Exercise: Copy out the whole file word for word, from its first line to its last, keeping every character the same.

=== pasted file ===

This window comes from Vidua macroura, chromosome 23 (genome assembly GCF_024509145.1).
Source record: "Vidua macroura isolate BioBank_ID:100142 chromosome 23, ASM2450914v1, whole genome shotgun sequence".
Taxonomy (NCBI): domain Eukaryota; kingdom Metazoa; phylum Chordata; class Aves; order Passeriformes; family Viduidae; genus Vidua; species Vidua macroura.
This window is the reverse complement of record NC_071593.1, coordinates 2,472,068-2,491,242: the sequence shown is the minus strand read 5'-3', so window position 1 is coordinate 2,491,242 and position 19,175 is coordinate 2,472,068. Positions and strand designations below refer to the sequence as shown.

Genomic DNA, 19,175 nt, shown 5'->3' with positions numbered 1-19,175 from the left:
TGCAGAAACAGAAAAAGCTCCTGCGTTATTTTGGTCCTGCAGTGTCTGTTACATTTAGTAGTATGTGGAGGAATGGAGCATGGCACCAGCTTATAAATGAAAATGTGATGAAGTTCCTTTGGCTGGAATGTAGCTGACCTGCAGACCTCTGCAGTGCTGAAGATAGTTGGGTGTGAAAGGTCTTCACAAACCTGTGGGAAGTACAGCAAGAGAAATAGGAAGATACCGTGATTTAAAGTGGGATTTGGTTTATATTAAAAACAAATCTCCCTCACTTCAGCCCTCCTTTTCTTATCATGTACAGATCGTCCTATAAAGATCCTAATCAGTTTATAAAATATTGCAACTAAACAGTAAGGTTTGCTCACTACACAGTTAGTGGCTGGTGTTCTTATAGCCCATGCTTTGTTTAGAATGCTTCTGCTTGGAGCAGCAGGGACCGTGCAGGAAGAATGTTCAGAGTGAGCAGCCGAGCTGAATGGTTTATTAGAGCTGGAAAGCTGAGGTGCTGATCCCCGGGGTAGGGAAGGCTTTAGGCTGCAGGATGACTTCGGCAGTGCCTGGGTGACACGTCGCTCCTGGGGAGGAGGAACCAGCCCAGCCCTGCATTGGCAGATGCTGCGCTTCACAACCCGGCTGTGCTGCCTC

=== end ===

This window comes from Vidua macroura, chromosome 23 (genome assembly GCF_024509145.1).
Source record: "Vidua macroura isolate BioBank_ID:100142 chromosome 23, ASM2450914v1, whole genome shotgun sequence".
Taxonomy (NCBI): domain Eukaryota; kingdom Metazoa; phylum Chordata; class Aves; order Passeriformes; family Viduidae; genus Vidua; species Vidua macroura.
This window is the reverse complement of record NC_071593.1, coordinates 2,472,068-2,491,242: the sequence shown is the minus strand read 5'-3', so window position 1 is coordinate 2,491,242 and position 19,175 is coordinate 2,472,068. Positions and strand designations below refer to the sequence as shown.

Genomic DNA, 19,175 nt, shown 5'->3' with positions numbered 1-19,175 from the left:
TGCAGAAACAGAAAAAGCTCCTGCGTTATTTTGGTCCTGCAGTGTCTGTTACATTTAGTAGTATGTGGAGGAATGGAGCATGGCACCAGCTTATAAATGAAAATGTGATGAAGTTCCTTTGGCTGGAATGTAGCTGACCTGCAGACCTCTGCAGTGCTGAAGATAGTTGGGTGTGAAAGGTCTTCACAAACCTGTGGGAAGTACAGCAAGAGAAATAGGAAGATACCGTGATTTAAAGTGGGATTTGGTTTATATTAAAAACAAATCTCCCTCACTTCAGCCCTCCTTTTCTTATCATGTACAGATCGTCCTATAAAGATCCTAATCAGTTTATAAAATATTGCAACTAAACAGTAAGGTTTGCTCACTACACAGTTAGTGGCTGGTGTTCTTATAGCCCATGCTTTGTTTAGAATGCTTCTGCTTGGAGCAGCAGGGACCGTGCAGGAAGAATGTTCAGAGTGAGCAGCCGAGCTGAATGGTTTATTAGAGCTGGAAAGCTGAGGTGCTGATCCCCGGGGTAGGGAAGGCTTTAGGCTGCAGGATGACTTCGGCAGTGCCTGGGTGACACGTCGCTCCTGGGGAGGAGGAACCAGCCCAGCCCTGCATTGGCAGATGCTGCGCTTCACAACCCGGCTGTGCTGCCTC